I visit the Middle East often and Iran strikes me as the most rational player in the region. While virtually the entire Muslim world, or its “elites”, have collaborated with the west, the same could not be said of Iran. Britain is about to reopen its embassy in Tehran but this won’t make any difference because, on the critical issue, things could not be simpler: either Iran acquires nuclear technology for civil purposes, in which case it wins, or it doesn’t, in which case the west wins. President Rowhani has impeccable revolutionary credentials and I suspect Iran’s diplomats will continue to run rings round their western counterparts. If they had longer legs, and were called Angelina, it would be a lot easier, though.

This article first appeared in the 08 July 2014 issue of the New Statesman, The end of the red-top era?

Photo: Getty
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Like it or hate it, it doesn't matter: Brexit is happening, and we've got to make a success of it

It's time to stop complaining and start campaigning, says Stella Creasy.

A shortage of Marmite, arguments over exporting jam and angry Belgians. And that’s just this month.  As the Canadian trade deal stalls, and the government decides which cottage industry its will pick next as saviour for the nation, the British people are still no clearer getting an answer to what Brexit actually means. And they are also no clearer as to how they can have a say in how that question is answered.

To date there have been three stages to Brexit. The first was ideological: an ever-rising euroscepticism, rooted in a feeling that the costs the compromises working with others require were not comparable to the benefits. It oozed out, almost unnoticed, from its dormant home deep in the Labour left and the Tory right, stoked by Ukip to devastating effect.

The second stage was the campaign of that referendum itself: a focus on immigration over-riding a wider debate about free trade, and underpinned by the tempting and vague claim that, in an unstable, unfair world, control could be taken back. With any deal dependent on the agreement of twenty eight other countries, it has already proved a hollow victory.

For the last few months, these consequences of these two stages have dominated discussion, generating heat, but not light about what happens next. Neither has anything helped to bring back together those who feel their lives are increasingly at the mercy of a political and economic elite and those who fear Britain is retreating from being a world leader to a back water.

Little wonder the analogy most commonly and easily reached for by commentators has been that of a divorce. They speculate our coming separation from our EU partners is going to be messy, combative and rancorous. Trash talk from some - including those in charge of negotiating -  further feeds this perception. That’s why it is time for all sides to push onto Brexit part three: the practical stage. How and when is it actually going to happen?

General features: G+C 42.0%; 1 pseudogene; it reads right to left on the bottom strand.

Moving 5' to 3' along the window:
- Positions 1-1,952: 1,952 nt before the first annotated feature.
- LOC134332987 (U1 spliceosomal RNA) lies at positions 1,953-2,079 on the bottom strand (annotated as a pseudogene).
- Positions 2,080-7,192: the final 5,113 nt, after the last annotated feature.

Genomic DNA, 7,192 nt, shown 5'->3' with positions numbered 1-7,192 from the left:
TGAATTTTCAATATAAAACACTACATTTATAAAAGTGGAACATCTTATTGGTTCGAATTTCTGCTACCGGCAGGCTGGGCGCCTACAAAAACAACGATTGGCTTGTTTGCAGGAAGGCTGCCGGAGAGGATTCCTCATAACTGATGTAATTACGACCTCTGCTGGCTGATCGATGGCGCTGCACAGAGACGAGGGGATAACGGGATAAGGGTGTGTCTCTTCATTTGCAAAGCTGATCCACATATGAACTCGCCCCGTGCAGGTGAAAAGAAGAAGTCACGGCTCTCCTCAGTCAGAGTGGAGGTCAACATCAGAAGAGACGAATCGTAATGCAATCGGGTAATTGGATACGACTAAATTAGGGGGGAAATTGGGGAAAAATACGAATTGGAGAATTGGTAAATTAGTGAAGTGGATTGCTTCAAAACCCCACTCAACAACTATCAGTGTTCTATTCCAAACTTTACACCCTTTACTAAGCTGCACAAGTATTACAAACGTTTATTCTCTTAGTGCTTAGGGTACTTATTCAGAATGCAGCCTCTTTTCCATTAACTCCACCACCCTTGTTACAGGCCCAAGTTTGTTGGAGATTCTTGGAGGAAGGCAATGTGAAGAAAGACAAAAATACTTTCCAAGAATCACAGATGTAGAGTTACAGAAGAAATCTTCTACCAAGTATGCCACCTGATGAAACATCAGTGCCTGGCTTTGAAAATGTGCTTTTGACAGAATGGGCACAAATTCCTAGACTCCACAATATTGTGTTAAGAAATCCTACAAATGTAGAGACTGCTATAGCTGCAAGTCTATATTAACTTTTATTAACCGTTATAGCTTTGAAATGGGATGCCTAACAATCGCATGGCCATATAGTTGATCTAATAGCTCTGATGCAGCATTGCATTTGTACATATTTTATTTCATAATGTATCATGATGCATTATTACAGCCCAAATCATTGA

A more constructive framework to use than marriage is one of a changing business, rather than a changing relationship. Whatever the solid economic benefits of EU membership, the British people decided the social and democratic costs had become too great. So now we must adapt.

Brexit should be as much about innovating in what we make and create as it is about seeking to renew our trading deals with the world. New products must be sought alongside new markets. This doesn’t have to mean cutting corners or cutting jobs, but it does mean being prepared to learn new skills and invest in helping those in industries that are struggling to make this leap to move on. The UK has an incredible and varied set of services and products to offer the world, but will need to focus on what we do well and uniquely here to thrive. This is easier said than done, but can also offer hope. Specialising and skilling up also means we can resist those who want us to jettison hard-won environmental and social protections as an alternative. 

Most accept such a transition will take time. But what is contested is that it will require openness. However, handing the public a done deal - however well mediated - will do little to address the division within our country. Ensuring the best deal in a way that can garner the public support it needs to work requires strong feedback channels. That is why transparency about the government's plans for Brexit is so important. Of course, a balance needs to be struck with the need to protect negotiating positions, but scrutiny by parliament- and by extension the public- will be vital. With so many differing factors at stake and choices to be made, MPs have to be able and willing to bring their constituents into the discussion not just about what Brexit actually entails, but also what kind of country Britain will be during and after the result - and their role in making it happen. 

Those who want to claim the engagement of parliament and the public undermines the referendum result are still in stages one and two of this debate, looking for someone to blame for past injustices, not building a better future for all. Our Marmite may be safe for the moment, but Brexit can’t remain a love it or hate it phenomenon. It’s time for everyone to get practical.